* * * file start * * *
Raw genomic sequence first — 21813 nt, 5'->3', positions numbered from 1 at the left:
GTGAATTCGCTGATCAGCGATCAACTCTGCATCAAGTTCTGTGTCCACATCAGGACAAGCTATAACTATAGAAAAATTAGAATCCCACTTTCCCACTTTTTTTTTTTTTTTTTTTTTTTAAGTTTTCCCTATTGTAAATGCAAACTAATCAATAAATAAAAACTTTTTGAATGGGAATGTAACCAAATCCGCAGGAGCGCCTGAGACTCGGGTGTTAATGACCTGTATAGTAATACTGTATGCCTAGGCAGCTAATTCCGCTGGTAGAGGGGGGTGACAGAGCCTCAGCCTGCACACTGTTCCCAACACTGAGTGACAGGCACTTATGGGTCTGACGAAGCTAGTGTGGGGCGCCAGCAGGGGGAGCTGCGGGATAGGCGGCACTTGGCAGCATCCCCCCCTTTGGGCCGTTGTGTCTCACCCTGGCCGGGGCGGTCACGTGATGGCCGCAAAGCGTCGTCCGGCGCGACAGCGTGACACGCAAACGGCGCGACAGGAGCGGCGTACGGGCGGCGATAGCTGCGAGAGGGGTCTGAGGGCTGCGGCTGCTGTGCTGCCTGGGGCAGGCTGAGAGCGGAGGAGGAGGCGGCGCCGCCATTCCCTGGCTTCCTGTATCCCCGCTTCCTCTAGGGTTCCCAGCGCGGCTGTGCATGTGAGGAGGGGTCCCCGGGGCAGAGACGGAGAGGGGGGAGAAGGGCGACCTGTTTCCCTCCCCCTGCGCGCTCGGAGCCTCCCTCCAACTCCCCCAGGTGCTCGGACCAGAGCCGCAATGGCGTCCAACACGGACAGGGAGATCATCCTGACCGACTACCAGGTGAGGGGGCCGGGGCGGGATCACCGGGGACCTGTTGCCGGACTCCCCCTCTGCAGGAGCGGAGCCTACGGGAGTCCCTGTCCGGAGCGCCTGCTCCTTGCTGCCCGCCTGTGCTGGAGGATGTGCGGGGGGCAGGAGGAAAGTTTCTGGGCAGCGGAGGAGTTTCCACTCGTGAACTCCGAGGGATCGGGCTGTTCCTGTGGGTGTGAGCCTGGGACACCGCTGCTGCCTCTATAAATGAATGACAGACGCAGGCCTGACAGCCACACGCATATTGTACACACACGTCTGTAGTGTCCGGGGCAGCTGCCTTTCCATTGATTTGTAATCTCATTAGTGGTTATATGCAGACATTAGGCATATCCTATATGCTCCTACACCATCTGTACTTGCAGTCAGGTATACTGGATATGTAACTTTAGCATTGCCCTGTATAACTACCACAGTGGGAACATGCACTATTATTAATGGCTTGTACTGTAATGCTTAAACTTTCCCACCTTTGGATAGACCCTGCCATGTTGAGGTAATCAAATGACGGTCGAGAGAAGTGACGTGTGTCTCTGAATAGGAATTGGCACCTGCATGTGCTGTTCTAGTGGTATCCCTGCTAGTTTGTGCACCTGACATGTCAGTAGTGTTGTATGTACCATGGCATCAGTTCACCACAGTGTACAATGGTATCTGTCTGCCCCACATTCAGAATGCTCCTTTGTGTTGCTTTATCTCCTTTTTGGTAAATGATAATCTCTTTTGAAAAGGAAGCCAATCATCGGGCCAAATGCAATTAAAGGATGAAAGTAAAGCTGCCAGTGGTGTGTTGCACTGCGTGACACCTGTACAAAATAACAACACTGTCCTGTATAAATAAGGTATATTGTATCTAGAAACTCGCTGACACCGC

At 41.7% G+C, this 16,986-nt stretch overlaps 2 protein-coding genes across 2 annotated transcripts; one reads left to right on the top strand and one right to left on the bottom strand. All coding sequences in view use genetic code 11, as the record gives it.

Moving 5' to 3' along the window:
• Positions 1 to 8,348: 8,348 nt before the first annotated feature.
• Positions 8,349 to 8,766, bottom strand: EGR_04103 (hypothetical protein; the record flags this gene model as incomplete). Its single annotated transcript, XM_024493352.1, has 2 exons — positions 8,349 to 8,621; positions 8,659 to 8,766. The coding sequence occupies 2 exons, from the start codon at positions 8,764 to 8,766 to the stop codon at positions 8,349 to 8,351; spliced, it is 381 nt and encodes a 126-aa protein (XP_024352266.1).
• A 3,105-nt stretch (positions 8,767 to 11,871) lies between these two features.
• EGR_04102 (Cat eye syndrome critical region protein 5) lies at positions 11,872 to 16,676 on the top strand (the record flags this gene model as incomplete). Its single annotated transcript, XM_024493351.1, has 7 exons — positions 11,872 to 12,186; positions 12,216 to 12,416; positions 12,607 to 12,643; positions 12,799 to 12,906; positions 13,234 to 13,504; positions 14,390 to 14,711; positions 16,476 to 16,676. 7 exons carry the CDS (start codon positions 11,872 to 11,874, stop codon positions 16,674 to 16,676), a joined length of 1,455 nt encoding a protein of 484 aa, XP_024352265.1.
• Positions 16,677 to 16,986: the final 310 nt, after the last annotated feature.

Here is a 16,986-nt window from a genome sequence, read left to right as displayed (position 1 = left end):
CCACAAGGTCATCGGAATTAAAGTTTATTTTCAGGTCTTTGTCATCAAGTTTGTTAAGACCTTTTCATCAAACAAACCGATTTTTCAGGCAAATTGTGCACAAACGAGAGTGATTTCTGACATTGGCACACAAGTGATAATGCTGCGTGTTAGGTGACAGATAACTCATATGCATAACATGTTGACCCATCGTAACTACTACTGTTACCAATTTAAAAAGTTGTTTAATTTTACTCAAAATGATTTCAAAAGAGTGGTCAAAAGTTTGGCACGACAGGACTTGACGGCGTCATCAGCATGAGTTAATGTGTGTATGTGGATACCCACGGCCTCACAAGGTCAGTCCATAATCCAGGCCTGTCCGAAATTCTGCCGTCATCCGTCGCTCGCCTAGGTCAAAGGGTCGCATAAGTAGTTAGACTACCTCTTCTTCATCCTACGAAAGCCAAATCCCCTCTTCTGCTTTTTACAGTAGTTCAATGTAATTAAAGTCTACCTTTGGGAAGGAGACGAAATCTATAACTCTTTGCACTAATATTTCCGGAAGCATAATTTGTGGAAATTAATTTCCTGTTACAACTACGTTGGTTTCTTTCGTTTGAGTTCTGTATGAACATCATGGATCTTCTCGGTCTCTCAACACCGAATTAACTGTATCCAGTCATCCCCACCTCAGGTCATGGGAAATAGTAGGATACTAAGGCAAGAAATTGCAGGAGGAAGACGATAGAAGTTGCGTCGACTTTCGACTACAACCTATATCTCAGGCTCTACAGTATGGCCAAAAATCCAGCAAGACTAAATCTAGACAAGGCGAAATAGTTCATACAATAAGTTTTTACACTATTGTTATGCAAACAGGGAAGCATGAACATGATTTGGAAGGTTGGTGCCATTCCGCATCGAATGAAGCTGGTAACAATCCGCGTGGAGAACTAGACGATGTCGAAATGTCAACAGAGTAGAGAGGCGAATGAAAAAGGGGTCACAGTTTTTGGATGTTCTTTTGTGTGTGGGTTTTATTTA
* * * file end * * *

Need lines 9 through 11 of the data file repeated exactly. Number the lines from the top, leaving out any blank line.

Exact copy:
• Positions 16,677 to 16,986: the final 310 nt, after the last annotated feature.

Here is a 16,986-nt window from a genome sequence, read left to right as displayed (position 1 = left end):
CCACAAGGTCATCGGAATTAAAGTTTATTTTCAGGTCTTTGTCATCAAGTTTGTTAAGACCTTTTCATCAAACAAACCGATTTTTCAGGCAAATTGTGCACAAACGAGAGTGATTTCTGACATTGGCACACAAGTGATAATGCTGCGTGTTAGGTGACAGATAACTCATATGCATAACATGTTGACCCATCGTAACTACTACTGTTACCAATTTAAAAAGTTGTTTAATTTTACTCAAAATGATTTCAAAAGAGTGGTCAAAAGTTTGGCACGACAGGACTTGACGGCGTCATCAGCATGAGTTAATGTGTGTATGTGGATACCCACGGCCTCACAAGGTCAGTCCATAATCCAGGCCTGTCCGAAATTCTGCCGTCATCCGTCGCTCGCCTAGGTCAAAGGGTCGCATAAGTAGTTAGACTACCTCTTCTTCATCCTACGAAAGCCAAATCCCCTCTTCTGCTTTTTACAGTAGTTCAATGTAATTAAAGTCTACCTTTGGGAAGGAGACGAAATCTATAACTCTTTGCACTAATATTTCCGGAAGCATAATTTGTGGAAATTAATTTCCTGTTACAACTACGTTGGTTTCTTTCGTTTGAGTTCTGTATGAACATCATGGATCTTCTCGGTCTCTCAACACCGAATTAACTGTATCCAGTCATCCCCACCTCAGGTCATGGGAAATAGTAGGATACTAAGGCAAGAAATTGCAGGAGGAAGACGATAGAAGTTGCGTCGACTTTCGACTACAACCTATATCTCAGGCTCTACAGTATGGCCAAAAATCCAGCAAGACTAAATCTAGACAAGGCGAAATAGTTCATACAATAAGTTTTTACACTATTGTTATGCAAACAGGGAAGCATGAACATGATTTGGAAGGTTGGTGCCATTCCGCATCGAATGAAGCTGGTAACAATCCGCGTGGAGAACTAGACGATGTCGAAATGTCAACAGAGTAGAGAGGCGAATGAAAAAGGGGTCACAGTTTTTGGATGTTCTTTTGTGTGTGGGTTTTATTTA